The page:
As I’ve written and said many times, you can own the best instrument in the world and hire the best teacher, but somewhere along the way you will need to pick up the instrument and practice. Because we know that short-term memories quickly fade away from consciousness, we have to practice regularly to get information into long-term memory. The best way to store information for faster retrieval is to organize your learning. For example, instead of trying to learn unrelated vocabulary words, try learning words in the same category. Start with a category of interest, like food. Imagine eating the food that you are trying to remember while reciting the name in your mind. As you are pretending to chew, hear and see the word for the food item. Finally, think in your mind whether you like or dislike that food, saying the entire phrase in the language, if you know it, otherwise saying the phrase in your native language with exception of the word. For example, an English speaker learning Turkish might say, “I love eating patlacan for lunch.”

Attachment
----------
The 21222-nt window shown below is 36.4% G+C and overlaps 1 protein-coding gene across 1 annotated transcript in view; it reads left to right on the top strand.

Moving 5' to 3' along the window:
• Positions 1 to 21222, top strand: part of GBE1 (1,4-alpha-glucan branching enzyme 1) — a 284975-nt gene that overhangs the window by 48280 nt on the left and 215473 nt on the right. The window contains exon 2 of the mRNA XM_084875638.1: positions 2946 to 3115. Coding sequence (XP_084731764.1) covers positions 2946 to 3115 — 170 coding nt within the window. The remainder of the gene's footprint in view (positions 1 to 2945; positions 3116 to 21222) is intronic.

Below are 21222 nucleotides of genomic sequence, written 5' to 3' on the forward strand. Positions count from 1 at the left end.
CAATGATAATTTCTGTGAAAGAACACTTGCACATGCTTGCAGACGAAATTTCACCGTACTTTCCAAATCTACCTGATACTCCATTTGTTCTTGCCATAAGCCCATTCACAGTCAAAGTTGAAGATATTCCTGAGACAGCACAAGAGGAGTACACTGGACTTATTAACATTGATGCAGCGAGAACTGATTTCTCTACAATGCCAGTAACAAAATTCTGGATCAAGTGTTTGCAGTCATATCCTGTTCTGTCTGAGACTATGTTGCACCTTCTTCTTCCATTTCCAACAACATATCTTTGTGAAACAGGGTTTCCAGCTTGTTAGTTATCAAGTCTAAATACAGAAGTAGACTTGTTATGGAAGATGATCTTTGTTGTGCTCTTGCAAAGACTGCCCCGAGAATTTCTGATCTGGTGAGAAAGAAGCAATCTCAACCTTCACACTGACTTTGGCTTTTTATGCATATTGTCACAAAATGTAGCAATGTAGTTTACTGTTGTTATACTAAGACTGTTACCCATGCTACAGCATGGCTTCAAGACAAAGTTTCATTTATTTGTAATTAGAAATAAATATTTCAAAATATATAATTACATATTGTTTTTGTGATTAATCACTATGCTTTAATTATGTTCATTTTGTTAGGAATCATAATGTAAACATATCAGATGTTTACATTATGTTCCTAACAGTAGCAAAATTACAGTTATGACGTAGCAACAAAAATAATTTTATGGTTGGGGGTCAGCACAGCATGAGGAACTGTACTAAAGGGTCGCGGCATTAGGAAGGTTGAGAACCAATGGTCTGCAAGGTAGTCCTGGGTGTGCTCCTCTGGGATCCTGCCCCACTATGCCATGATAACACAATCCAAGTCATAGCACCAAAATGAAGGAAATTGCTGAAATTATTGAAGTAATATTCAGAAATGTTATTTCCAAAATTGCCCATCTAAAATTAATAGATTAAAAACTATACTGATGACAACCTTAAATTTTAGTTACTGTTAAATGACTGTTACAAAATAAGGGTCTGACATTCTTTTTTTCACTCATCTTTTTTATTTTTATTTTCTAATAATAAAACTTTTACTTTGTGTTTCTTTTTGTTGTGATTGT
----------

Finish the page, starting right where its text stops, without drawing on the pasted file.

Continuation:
Everything is created twice

Imagine that you are a fluent speaker of the language you are learning. Your imagination goes into action to create the scenarios that would occur were you to have mastered that language. Literally, you are already creating your language mastery in your mind. If you can imagine it, you can achieve it! In addition, if you imagine that your senses, body, and brain can remember, then the possible memories that can be created are infinite.

Habituation